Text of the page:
As congestion worsens on Interstate 35 through Austin, state leaders are seriously discussing a drastic response: tolling the highway's lanes in the city and making part of the nearby State Highway 130 toll road free.
“You’d move the free lanes out to 130 and the toll lanes to I-35,” Texas Transportation Commission Chairman Ted Houghton said last week at the commission’s monthly meeting. “I think that’s something that needs to be looked at — whether it’s legal; if it’s not, what you’d have to do to get it across that goal line.”
Though it's just one of several ideas being considered for I-35 and has more detractors than supporters, that state leaders are even exploring such a concept demonstrates the level of concern over the clogged highway’s future if the region’s population grows as expected. A segment of Interstate 35 that runs through central Austin is the most congested stretch of road in the state, according to the Texas Department of Transportation.
State Highway 130 is a 91-mile toll road that was conceived as an alternative to I-35 and built several miles east of the federal highway. The Texas Department of Transportation operates the northern portion of the highway. The privately managed southern portion opened last year and has drawn less traffic than investors had anticipated, prompting fears that the company might default on a debt payment next year.
TxDOT and local officials are considering more than $1 billion in possible projects that could relieve some of the congestion on I-35 through Austin, including adding toll lanes and redesigning frontage roads. Last month, the Austin City Council approved allocating $2 million toward TxDOT’s expenses to “evaluate creative solutions to reduce congestion and improve safety and mobility along and across I-35.” Redesignating a portion of SH 130 as I-35 and tolling those lanes remains an option, officials said.
“That's what we'll be looking at in the next nine to 18 months,” said Robert Spillar, transportation director for the city of Austin. “I think we need to consider every tool available to better manage I-35.” He stressed that he was not advocating for swapping a tolled highway and a non-tolled one.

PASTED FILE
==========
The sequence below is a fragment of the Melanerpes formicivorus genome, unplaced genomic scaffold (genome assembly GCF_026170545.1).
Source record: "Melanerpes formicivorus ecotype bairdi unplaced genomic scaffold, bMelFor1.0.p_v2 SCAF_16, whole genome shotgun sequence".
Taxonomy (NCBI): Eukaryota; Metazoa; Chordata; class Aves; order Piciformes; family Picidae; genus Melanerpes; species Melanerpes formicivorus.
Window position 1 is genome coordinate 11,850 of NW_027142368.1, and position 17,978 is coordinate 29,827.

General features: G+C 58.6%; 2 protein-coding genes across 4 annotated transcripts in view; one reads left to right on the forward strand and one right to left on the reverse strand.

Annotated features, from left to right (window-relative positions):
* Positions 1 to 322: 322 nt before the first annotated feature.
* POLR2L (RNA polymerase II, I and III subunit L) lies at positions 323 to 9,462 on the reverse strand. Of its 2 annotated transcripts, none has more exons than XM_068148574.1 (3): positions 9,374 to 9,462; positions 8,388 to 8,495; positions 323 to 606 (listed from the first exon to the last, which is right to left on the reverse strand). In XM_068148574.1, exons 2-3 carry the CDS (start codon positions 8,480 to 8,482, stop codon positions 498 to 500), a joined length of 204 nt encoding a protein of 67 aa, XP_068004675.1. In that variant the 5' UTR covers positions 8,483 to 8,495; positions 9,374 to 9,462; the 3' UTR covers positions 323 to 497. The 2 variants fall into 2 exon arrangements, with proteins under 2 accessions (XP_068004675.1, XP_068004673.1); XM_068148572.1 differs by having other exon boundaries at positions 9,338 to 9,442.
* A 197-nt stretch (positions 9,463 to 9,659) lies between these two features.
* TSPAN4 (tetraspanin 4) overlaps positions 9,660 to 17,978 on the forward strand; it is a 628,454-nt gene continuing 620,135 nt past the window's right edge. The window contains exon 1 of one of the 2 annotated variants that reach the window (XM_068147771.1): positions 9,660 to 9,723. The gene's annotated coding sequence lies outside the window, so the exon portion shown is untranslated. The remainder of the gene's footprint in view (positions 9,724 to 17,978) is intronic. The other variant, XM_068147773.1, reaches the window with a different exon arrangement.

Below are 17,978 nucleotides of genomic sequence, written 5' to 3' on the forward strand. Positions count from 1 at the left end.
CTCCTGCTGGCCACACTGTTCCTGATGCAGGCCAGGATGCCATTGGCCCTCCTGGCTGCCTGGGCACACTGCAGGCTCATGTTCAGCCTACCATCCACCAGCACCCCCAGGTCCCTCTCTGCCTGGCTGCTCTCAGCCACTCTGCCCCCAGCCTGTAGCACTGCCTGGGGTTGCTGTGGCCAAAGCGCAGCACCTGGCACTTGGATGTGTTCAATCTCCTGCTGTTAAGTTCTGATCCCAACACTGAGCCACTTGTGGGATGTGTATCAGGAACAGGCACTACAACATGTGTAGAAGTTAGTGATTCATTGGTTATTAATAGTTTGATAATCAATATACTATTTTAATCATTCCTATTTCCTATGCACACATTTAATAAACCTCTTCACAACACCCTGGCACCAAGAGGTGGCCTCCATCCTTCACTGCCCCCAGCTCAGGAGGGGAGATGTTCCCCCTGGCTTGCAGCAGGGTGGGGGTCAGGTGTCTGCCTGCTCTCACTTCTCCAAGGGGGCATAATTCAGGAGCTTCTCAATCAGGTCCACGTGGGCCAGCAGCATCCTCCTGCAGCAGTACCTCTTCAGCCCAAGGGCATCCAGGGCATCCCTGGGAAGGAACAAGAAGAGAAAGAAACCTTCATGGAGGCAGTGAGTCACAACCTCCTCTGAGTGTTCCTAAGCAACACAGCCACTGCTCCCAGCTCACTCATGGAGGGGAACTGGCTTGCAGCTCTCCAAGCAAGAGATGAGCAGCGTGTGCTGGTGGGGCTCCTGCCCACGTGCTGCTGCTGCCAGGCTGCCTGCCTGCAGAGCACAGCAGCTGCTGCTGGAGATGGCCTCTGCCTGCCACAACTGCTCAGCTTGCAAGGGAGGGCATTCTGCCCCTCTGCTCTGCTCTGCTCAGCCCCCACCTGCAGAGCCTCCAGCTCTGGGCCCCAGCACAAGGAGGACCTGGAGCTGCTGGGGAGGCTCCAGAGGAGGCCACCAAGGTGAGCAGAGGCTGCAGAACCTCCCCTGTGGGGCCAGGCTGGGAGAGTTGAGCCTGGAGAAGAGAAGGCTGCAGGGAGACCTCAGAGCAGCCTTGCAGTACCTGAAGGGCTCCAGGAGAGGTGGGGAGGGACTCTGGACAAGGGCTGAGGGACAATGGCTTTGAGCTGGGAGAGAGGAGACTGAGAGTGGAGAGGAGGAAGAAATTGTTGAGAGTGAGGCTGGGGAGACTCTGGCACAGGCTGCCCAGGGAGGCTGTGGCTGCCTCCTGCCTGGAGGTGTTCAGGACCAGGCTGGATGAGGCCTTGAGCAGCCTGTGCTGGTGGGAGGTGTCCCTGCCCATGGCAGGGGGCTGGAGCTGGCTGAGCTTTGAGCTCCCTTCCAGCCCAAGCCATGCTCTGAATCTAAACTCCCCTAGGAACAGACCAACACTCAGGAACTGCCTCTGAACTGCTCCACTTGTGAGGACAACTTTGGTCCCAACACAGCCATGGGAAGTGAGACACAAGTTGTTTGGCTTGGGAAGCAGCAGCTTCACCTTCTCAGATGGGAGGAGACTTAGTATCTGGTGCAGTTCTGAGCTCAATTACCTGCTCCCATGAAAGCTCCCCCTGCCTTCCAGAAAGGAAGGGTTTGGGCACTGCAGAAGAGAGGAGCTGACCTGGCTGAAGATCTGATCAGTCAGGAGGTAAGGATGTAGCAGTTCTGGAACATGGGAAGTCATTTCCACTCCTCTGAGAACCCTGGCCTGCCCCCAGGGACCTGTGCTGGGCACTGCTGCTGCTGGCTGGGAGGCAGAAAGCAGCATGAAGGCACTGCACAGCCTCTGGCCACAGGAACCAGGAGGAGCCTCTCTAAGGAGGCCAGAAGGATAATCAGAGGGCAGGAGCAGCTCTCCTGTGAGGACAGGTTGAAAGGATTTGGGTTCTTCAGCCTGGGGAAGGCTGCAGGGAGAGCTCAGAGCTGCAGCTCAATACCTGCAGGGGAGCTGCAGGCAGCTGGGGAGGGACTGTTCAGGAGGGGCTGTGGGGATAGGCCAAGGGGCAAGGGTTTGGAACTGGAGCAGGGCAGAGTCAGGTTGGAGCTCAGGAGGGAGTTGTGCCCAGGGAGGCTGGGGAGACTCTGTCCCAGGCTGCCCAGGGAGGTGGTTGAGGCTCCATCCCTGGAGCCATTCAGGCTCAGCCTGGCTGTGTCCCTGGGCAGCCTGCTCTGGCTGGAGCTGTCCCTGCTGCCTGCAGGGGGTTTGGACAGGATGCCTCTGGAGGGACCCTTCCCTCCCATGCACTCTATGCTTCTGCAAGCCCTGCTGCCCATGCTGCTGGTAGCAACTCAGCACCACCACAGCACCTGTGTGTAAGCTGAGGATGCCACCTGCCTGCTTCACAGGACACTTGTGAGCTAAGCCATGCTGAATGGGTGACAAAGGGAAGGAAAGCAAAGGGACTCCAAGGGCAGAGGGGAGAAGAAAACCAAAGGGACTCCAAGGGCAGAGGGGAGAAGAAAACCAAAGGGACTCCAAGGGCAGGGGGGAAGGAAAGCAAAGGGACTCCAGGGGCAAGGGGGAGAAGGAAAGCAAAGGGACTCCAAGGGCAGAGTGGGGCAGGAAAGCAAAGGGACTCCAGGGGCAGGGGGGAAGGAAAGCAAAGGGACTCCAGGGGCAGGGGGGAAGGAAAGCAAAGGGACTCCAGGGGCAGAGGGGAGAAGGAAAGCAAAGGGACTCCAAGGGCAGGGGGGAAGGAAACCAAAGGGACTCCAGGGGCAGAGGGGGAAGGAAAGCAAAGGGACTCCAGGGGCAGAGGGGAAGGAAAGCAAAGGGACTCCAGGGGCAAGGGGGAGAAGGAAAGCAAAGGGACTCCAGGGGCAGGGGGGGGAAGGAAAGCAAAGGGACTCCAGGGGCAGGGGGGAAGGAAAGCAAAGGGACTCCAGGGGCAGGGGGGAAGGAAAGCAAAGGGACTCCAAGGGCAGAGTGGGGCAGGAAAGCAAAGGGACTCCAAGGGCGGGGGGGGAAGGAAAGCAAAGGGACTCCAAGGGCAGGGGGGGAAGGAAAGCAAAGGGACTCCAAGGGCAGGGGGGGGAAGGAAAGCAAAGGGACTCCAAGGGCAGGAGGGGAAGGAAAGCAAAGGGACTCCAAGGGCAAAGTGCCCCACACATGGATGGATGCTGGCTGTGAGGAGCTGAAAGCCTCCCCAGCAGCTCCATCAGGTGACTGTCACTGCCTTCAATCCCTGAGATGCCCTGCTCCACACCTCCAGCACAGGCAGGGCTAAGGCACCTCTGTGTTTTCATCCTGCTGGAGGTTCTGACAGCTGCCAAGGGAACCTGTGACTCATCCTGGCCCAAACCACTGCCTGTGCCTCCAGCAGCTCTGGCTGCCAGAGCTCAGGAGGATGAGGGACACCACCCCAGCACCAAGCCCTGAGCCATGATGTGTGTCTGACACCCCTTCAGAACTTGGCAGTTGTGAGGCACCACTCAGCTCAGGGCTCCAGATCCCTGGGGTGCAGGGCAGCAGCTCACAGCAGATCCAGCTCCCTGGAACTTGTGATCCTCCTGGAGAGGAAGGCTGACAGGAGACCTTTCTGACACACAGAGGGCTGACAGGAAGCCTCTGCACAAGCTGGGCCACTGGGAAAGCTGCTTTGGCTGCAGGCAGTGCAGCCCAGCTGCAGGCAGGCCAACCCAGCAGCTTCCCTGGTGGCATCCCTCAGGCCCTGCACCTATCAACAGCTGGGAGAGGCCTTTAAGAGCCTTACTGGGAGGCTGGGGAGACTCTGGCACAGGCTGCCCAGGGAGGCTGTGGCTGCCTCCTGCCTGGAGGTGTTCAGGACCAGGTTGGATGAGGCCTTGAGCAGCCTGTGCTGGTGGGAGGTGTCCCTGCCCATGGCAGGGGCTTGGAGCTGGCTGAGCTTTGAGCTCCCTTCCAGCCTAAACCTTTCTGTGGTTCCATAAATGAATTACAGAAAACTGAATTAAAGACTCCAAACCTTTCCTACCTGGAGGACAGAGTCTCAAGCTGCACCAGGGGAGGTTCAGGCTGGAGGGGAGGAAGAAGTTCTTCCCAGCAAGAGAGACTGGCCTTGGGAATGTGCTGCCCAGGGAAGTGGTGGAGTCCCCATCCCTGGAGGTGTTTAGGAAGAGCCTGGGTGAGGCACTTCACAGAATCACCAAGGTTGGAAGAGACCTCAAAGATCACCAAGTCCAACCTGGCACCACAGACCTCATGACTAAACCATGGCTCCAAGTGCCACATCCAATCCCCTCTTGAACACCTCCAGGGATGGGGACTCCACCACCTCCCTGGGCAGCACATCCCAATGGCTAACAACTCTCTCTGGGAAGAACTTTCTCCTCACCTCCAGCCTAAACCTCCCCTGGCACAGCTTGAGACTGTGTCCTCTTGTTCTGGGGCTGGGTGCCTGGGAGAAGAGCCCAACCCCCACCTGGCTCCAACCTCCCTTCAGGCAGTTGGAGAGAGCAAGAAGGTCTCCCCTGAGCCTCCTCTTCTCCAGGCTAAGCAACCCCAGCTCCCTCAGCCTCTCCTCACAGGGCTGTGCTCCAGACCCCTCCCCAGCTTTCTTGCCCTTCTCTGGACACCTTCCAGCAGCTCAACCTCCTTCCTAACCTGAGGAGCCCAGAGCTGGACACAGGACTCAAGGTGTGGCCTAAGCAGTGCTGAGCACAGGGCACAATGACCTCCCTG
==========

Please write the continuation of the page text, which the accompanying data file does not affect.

Two years ago, an Interstate 35 Corridor Advisory Committee created by the Texas Transportation Commission argued in a report that swapping a portion of I-35 with SH 130 made sense given that any expansion of I-35 would be “constrained by development and historic properties.” The report acknowledged that “complex legal and policy changes” would need to occur beforehand, including securing federal approval for interstate redesignation and achieving public consensus. TxDOT would also need to revisit the state’s private bond financing agreement for the southern portion of SH 130.
The SH 130 Concession Company, the private firm that built the southern portion of SH 130 and has a contract with TxDOT to operate it for 50 years, is neutral on the concept, spokesman Chris Lippincott said.
“It’s the state’s property and we’re a tenant,” Lippincott said. “If they feel like that’s appropriate, we’ll work with them and we’ll work through whatever issues would come up from that.”
Spillar said growing demand and a limited ability to add capacity means that I-35 will never be “free flowing” through Austin. Successful efforts to alleviate congestion will need to involve multiple projects, including increased public transit options throughout the region, he said.
“The key is giving people more options other than a car to reach downtown,” Spillar said.